Efficacy of Titanium Mesh Osteosynthesis in Maxillofacial Fractures
- 67 Downloads
Trauma is steadily increasing in the modern world and thus becoming a major public problem. Maxillofacial injuries constitute a substantial proportion of cases of trauma and occur in a variety of situations like road traffic accidents, interpersonal violence, falls or as a result of contact sports. The aim of this prospective study was to evaluate the efficacy of titanium mesh for osteosynthesis of maxillofacial fractures.
Materials and Methods
Fifteen patients of maxillofacial fractures who were treated with titanium mesh were included in this prospective study. The patients were evaluated preoperatively, intraoperatively and postoperatively at 7th day, 3rd week, 6th week and 12th week.
The mean age of fifteen patients was 31.3 years with a male:female ratio of 14:1. The most common mode of injury was road traffic accident (86.6%). The mean time interval between injury and surgical procedure was found to be 7.6 days. The majority of fracture sites (88%) were comminuted. 93.3% of the patients achieved good occlusion by 12th week postoperatively. Postoperative complications included residual hypoaesthesia in four patients and wound dehiscence in one patient.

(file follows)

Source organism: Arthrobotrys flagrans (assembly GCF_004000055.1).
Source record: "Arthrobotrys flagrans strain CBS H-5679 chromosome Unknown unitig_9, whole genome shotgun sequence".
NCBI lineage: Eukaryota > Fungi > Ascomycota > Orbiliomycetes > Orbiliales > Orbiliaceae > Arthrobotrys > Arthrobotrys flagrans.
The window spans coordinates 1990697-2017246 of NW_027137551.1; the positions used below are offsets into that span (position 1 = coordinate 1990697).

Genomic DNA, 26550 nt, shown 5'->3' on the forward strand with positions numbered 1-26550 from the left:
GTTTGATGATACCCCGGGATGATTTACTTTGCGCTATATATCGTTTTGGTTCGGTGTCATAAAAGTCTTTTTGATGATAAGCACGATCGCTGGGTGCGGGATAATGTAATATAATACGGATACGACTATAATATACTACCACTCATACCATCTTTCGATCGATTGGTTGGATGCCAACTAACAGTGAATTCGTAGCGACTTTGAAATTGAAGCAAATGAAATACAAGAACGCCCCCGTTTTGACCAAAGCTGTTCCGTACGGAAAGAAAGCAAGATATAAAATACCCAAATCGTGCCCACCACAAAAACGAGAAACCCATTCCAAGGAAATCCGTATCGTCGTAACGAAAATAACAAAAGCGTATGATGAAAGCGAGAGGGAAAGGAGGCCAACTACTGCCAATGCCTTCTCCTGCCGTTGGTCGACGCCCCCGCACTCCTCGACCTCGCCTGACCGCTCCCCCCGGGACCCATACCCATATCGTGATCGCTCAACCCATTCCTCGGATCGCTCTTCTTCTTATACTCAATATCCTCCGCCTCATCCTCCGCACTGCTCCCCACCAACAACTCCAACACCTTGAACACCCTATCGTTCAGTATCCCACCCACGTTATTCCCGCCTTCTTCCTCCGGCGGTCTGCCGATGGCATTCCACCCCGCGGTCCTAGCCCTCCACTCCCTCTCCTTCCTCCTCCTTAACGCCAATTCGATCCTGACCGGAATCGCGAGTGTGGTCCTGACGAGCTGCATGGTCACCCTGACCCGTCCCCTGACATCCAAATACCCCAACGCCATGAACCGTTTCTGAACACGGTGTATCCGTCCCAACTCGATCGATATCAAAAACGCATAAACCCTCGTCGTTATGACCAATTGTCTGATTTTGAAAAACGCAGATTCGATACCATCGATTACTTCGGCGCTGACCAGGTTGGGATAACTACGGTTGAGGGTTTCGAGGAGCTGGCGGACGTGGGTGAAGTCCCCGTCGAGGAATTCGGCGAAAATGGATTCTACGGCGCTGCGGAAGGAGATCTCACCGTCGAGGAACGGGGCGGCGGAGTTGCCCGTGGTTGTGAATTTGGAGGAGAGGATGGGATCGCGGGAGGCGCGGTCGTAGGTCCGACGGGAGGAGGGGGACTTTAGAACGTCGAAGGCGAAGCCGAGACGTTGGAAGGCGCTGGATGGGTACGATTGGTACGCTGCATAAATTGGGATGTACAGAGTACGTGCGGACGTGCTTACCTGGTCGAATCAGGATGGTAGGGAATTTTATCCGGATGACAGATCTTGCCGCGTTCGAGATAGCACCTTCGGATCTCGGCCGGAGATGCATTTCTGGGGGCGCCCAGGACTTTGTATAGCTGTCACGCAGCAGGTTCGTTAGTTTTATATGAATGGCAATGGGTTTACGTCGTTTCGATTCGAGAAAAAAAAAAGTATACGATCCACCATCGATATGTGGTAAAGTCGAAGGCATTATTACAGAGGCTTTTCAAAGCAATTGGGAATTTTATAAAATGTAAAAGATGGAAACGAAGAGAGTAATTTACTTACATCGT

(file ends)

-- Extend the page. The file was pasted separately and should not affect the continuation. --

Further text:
We conclude that titanium mesh is a versatile option for maxillofacial fractures. It provided good stabilization especially in comminuted fractures. As a fixation method, it was quick in placement and highly adaptable, and thus, it proved to be valuable in restoring the form and function in maxillofacial trauma patients.
KeywordsComminuted fractures Facial injuries Semi-rigid fixation Three-dimensional stability
Compliance with Ethical Standards
Conflict of interest
The authors declare that they have no conflict of interest.
This manuscript has been read and approved by all the authors, the requirements for authorship as stated have been met, and each author believes that the manuscript represents honest work.
This article does not contain any studies with animals performed by any of the authors.
Informed consent was obtained from all individual participants included in the study.
- 18.Hsu E, Crombie A, To P, Marquart L, Batstone MD (2012) Manual reduction of mandibular fractures before internal fixation leads to shorter operative duration and equivalent outcomes when compared with reduction with intermaxillary fixation. J Oral Maxillofac Surg 70:1622–1626PubMedCrossRefGoogle Scholar
- 20.Dai J, Shen G, Yuan H, Zhang W, Shen S, Shi J (2016) Titanium mesh shaping and fixation for the treatment of comminuted mandibular fractures. J Oral Maxillofac Surg 74:337.e1-e11Google Scholar
- 22.de Santana Santos T, Frota R, Martins-Filho PR, Vajgel A, de Albuquerque Maranhao-Filho AW, de Oliviera E, Silva ED (2011) Fracture of the coronoid process, sphenoid bone, zygoma, and zygomatic arch after a firearm injury. J Craniofac Surg 22(6):e34–e37Google Scholar